President Joe Biden’s State Department was lukewarm in its concern about Chinese election influence in last month’s midterms during a press briefing Wednesday.
The Chinese Communist Party (CCP) used a number of Tiktok accounts to spread divisive content and disinformation, disproportionately favoring Democrats, to millions of viewers before the midterms, according to Forbes. The actions closely mirrored those of Russia during the 2016 election, when Kremlin-linked operatives used Facebook to try to sway American voters.
.@Dylan_Housman on the CCP and TikTok: “Do you trust that they’re not doing anything nefarious with the data they are presumably gathering on millions of Americans?
State Dept. Spox: “I would not go that far.” pic.twitter.com/39piur9NCc
— Daily Caller (@DailyCaller) December 7, 2022
State Department Spokesman Ned Price did not specifically condemn Chinese election interference during Wednesday’s press briefing. Instead, when the topic of the Forbes report was brought up, he deferred to the Office of the Director Of National Intelligence, which is in the process of investigating potential interference in the 2022 elections but has not yet released its report.
He went on to point to an October PSA published jointly by the FBI and the Cybersecurity and Infrastructure Security Agency (CISA) which outlined “information manipulation tactics” that foreign actors could use to try to influence the election. The PSA covers a number of tactics that could be used to manipulate voters and offers recommendations to curb their influence, but does not mention specific countries that may engage in said behavior.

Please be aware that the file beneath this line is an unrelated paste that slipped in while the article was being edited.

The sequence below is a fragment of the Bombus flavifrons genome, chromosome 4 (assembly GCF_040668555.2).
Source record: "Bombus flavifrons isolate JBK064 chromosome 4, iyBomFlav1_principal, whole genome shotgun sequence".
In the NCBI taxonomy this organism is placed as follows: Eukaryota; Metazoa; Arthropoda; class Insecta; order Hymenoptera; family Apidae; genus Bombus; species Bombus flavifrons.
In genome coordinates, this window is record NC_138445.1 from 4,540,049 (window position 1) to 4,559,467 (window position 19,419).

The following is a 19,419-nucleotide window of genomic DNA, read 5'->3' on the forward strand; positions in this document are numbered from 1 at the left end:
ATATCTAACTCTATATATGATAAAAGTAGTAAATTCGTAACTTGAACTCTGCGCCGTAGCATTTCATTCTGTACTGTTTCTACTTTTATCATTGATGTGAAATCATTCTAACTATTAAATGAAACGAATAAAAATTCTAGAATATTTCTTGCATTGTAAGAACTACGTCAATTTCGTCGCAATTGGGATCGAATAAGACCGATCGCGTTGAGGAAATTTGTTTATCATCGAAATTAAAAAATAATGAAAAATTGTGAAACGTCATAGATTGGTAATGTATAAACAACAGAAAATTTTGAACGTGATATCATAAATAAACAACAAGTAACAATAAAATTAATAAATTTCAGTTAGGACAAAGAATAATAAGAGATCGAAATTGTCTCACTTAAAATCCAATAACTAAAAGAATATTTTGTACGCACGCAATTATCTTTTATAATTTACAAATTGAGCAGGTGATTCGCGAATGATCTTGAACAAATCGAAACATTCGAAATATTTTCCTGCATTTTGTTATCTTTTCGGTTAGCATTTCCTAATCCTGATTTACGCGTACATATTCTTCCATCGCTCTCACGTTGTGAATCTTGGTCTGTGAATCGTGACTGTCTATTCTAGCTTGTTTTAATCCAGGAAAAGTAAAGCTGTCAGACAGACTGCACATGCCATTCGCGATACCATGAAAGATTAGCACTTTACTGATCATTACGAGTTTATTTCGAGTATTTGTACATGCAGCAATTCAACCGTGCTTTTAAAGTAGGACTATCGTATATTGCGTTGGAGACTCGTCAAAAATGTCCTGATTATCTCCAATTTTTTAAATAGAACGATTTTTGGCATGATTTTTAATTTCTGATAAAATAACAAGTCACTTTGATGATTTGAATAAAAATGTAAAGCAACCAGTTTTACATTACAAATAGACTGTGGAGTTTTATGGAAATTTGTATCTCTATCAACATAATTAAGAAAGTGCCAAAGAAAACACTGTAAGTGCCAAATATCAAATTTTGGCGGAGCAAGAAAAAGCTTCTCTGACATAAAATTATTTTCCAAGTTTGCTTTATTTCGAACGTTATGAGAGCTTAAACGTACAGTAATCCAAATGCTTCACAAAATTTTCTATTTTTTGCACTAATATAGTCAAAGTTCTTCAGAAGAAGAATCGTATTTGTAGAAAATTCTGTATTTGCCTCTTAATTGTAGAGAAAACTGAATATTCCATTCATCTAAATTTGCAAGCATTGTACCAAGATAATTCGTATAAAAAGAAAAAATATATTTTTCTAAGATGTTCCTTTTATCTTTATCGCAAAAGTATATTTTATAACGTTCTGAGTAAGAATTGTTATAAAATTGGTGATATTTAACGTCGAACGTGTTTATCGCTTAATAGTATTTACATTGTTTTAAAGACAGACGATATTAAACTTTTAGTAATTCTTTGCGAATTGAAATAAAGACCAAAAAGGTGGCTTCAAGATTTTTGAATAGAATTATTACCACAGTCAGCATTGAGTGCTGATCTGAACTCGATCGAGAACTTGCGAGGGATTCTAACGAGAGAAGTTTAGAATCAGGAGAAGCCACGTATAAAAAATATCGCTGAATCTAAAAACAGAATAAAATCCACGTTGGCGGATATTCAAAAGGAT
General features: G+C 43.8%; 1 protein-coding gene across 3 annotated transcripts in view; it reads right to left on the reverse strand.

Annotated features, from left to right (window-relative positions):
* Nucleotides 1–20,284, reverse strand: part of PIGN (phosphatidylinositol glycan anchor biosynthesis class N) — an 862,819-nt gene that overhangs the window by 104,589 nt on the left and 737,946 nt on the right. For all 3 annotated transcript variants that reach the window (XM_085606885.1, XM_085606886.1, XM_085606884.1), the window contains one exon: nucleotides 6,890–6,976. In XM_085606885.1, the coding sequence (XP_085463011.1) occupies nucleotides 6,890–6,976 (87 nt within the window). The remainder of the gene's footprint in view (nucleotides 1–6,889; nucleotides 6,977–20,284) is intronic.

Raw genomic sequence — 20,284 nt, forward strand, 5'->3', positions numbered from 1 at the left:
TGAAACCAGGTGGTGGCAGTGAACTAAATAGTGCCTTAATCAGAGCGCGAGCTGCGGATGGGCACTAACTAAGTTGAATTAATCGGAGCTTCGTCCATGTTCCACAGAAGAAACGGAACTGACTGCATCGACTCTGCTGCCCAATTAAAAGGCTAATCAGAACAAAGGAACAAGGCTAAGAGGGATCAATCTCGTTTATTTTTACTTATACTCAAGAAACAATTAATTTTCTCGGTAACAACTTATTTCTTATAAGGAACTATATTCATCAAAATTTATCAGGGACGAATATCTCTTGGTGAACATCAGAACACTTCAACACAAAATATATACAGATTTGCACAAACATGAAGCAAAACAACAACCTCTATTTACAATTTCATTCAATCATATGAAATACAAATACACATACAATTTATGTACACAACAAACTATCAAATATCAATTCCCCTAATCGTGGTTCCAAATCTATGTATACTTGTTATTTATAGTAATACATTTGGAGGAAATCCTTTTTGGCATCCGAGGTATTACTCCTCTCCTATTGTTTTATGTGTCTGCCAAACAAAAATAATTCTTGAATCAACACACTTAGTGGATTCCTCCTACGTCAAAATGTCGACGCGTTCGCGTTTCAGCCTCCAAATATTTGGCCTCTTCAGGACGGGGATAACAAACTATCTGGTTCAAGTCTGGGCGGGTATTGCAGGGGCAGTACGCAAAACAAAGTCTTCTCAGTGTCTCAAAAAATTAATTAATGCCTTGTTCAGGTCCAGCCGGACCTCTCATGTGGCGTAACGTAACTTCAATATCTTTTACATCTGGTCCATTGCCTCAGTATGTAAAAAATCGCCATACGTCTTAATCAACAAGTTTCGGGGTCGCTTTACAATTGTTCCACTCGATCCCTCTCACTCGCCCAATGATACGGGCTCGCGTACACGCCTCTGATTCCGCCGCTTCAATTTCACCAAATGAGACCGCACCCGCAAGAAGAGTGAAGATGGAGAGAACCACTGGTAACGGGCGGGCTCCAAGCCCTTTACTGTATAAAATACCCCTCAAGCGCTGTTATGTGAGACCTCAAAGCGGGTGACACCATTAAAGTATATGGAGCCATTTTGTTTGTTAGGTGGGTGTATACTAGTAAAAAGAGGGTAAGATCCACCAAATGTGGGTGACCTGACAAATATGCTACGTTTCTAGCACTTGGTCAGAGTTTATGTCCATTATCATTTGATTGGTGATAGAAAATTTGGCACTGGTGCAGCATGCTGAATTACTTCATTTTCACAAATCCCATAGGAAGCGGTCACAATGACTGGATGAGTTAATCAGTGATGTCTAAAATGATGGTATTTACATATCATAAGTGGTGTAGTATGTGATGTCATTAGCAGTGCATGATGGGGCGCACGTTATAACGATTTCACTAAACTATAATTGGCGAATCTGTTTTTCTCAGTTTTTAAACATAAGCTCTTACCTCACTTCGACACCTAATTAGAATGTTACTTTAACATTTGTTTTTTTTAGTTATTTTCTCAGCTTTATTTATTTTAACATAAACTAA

Like with Russia, it’s unclear how much influence the Chinese operation actually had on election outcomes. Russia’s efforts amounted to, at times, ham-fisted memes and sloppy catchphrases shared across Facebook pages with little reach. While the Chinese Tiktok videos garnered millions of views, some of them were formatted more like news videos than directly editorialized content, although some of the latter was present as well.
Despite the fact that China’s campaign seemingly went some steps further than Russia’s, by utilizing a state-owned platform to spread the information and reaching millions of viewers, Price’s response Wednesday was far more tepid than the State Department’s past actions against Russia for similar behavior.
The Obama administration sanctioned Russia for interference in the 2016 election, and the Biden administration did the same after 2020. Biden also expelled 10 Russian diplomats due to election interference and hacking in 2021. (RELATED: Larry Hogan Announces Executive Actions Against Tiktok, Other Chinese Companies)
As for Tiktok, Price would not go into detail on whether the administration was banning the application, referring questions on that to the Commerce Department. He did say he “would not go that far” as to trust the CCP with user data collected from Americans through the app.